With the release of the movie Ender’s Game, many people have been asking whether the political and religious views of the book’s author, Orson Scott Card, should affect their opinion of the movie. Though I have not been following the debate closely, I understand that some people even called for a boycott of the film (which, evidently, was not successful). On the geek culture podcast The Incomparable, host Jason Snell used the occasion to speak more broadly about authors whose views, personality, or later writing caused him and his fellow panelists to reject their earlier, classic work. The podcast – entitled “I Assume Everyone Is Awful” – is quite good, and I recommend listening to it. They cover many of the same authors that I’ve given up on or struggled with myself.
Throughout the podcast, though, I kept wondering about an assumption at the heart of the conversation. Would it have made sense for them to be discussing, say, accountants and plumbers in the same way? Even staying within the work of writing, should we care about the political or religious views of technology writers? Since the Romantics, art has been regarded differently than other kind of work. Art has been considered to be a form of personal expression different in quality than other forms of work, and the artist has been considered the kind of person whose expressions matter more than other persons.
I’m not convinced that art should be considered as a different category of work, which led me to wonder:
Should our work be considered a form of personal expression?
There are at least three valid answers to this question. Continue reading Should We Consider Our Work a Form of Personal Expression?
Last week, I wrote about the how the roles we play at work can influence our self-identity, focusing on a couple of “bad guy” roles like the one played by Wreck-It Ralph. But that’s not the only role that can have a negative influence on our self-image.
Roles We Play
The Drone: Doing the same thing, over and over, day after day, can drain you of energy and creativity, especially when you have little control over the details of your work. Your mental and physical exhaustion can spill over into the rest of your life, and your attitude can become one of simply enduring the time you have left. Once, while working a particular difficult and tedious one summer in college, I kept myself entertained – if you can call it that – by mentally calculating how much money I was making every minute I worked and keeping a running tab on my pay. Maybe that’s fine for a summer job, but what happens when you’ve been doing that for years?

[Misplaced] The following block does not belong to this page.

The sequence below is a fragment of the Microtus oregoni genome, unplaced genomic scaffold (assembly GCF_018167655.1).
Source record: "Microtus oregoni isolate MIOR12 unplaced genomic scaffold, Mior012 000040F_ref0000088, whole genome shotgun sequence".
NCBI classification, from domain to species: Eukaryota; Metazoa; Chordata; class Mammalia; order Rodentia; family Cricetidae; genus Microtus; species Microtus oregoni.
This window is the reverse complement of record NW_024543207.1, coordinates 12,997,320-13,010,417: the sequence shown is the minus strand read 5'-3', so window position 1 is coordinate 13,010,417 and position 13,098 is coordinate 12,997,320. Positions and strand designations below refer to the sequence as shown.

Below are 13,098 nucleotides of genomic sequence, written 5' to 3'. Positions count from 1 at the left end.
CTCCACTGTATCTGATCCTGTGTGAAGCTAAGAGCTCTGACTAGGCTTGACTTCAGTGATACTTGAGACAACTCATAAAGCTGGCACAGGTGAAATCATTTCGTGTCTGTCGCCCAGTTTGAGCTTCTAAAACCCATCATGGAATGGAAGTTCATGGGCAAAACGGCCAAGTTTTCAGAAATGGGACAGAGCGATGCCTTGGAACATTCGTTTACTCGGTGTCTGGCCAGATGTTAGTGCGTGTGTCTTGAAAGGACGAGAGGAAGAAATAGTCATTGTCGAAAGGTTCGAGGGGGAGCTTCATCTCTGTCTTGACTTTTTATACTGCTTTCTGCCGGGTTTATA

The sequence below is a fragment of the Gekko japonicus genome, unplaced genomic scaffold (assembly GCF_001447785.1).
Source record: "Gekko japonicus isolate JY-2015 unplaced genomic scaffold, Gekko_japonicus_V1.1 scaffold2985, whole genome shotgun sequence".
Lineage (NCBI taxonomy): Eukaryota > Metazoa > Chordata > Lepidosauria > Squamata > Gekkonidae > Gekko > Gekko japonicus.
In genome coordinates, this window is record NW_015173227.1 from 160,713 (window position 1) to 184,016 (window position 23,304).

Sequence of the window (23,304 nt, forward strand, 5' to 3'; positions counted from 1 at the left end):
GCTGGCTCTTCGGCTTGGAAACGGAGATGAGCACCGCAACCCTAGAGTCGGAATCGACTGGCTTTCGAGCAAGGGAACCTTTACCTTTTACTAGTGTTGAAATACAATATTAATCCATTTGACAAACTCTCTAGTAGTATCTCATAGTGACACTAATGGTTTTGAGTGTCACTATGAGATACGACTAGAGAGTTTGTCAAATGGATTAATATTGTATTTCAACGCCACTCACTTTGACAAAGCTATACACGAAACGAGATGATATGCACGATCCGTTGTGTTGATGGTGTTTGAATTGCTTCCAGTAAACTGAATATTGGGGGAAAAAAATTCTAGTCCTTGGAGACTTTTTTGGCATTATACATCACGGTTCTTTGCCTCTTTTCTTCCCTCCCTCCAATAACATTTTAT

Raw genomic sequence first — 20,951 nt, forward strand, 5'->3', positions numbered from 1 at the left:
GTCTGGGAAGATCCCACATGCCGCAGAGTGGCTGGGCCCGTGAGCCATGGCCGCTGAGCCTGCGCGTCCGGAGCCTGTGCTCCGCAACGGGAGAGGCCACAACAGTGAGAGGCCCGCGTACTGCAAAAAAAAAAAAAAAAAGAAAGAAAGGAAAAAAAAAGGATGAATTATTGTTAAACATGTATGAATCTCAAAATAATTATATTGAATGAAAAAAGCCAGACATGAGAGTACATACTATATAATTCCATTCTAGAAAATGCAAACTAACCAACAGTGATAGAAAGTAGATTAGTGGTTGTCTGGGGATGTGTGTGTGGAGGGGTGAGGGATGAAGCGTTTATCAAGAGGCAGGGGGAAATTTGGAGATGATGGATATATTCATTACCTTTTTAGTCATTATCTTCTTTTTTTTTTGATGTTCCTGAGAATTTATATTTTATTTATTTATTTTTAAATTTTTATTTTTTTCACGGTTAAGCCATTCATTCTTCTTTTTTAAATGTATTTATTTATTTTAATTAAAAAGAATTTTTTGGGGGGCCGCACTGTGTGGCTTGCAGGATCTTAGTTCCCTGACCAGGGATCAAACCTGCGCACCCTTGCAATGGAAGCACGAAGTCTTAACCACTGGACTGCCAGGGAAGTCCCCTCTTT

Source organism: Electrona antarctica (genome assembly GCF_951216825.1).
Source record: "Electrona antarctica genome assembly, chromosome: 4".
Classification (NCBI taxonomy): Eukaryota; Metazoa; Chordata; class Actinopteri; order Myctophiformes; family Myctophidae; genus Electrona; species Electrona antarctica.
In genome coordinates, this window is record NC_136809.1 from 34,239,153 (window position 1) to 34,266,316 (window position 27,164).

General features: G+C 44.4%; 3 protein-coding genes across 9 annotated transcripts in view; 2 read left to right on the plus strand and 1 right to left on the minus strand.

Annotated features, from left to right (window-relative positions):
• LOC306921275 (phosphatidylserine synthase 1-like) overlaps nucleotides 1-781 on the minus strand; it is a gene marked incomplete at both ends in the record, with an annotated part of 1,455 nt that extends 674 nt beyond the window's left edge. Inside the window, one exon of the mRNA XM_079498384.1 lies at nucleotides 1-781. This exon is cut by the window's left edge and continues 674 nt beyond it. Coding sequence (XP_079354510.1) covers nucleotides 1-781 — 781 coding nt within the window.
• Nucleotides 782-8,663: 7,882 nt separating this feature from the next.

The Doormat: Like the Drone, the Doormat has little power over his work – at least, any power to say “no” about any part of his work. When any conflict arises, the Doormat expects to simply roll over and allow the other side to win. It might be the boss, customers, coworkers, clients – it doesn’t really matter. If the Doormat has any opinions, he’s expected to keep them to himself and say “yes” to whatever is being proposed. Continue reading What Roles Do You Play at Work?
Every year, U.S. News and World Report ranks the “best jobs” in the US. For 2013, the “best jobs” were:
- Registered nurse
- Computer systems analyst
- Database administrator
- Software developer
- Physical therapist
- Web developer
- Dental hygenist
Health care and technology dominate the list. What else do these jobs have in common?
- They are well compensated. Some professions, like physicians and dentist, are famously well-paid, but all of these provide you with a solid middle- to upper-class lifestyle.
- They require specialized skills and talents. Not only do they require years of education, they also certain habits of mind in order to be successful. It’s relatively easy (compared to some other fields) to distinguish who belongs in the discipline and who is just a pretender. Beyond the compensation, the specializiation and high degree of skill confers a high level of respect for people who are good at these jobs. (People outside the profession might not even have a clear idea of what they do!)
- They are in high demand. Both health and technology are growing at rates beyond the rest of the economy, which offers both security and a high degree of autonomy for people in these fields. Right now, at my work, we’re trying to hire a web developer, and it’s common for highly skilled developers to receive several attractive job offers at the same time. As a result, developers can be extremely selective, choosing a job that is just the right fit for their preferences.
In summary, the “best jobs” are well paid, highly respected, and secure. Who wouldn’t want that? Well, that’s a complicated question.
What Makes a Job “Good”?
The jobs identified as “best” were ranked by a specific formula:
- 10-Year Growth Volume (10%)
- 10-Year Growth Percentage (10%)
- Median Salary (30%)
- Job Prospects (20%)
- Employment Rate (20%)
- Stress Level (5%)
- Work-Life Balance (5%)
Security (in terms of job growth, employment rate, and prospects) and compensation (median salary) were weighted more heavily in the formula, so it shouldn’t be a surprise that the “best jobs” were those that delivered on those qualities. Continue reading Which Is the Best Job?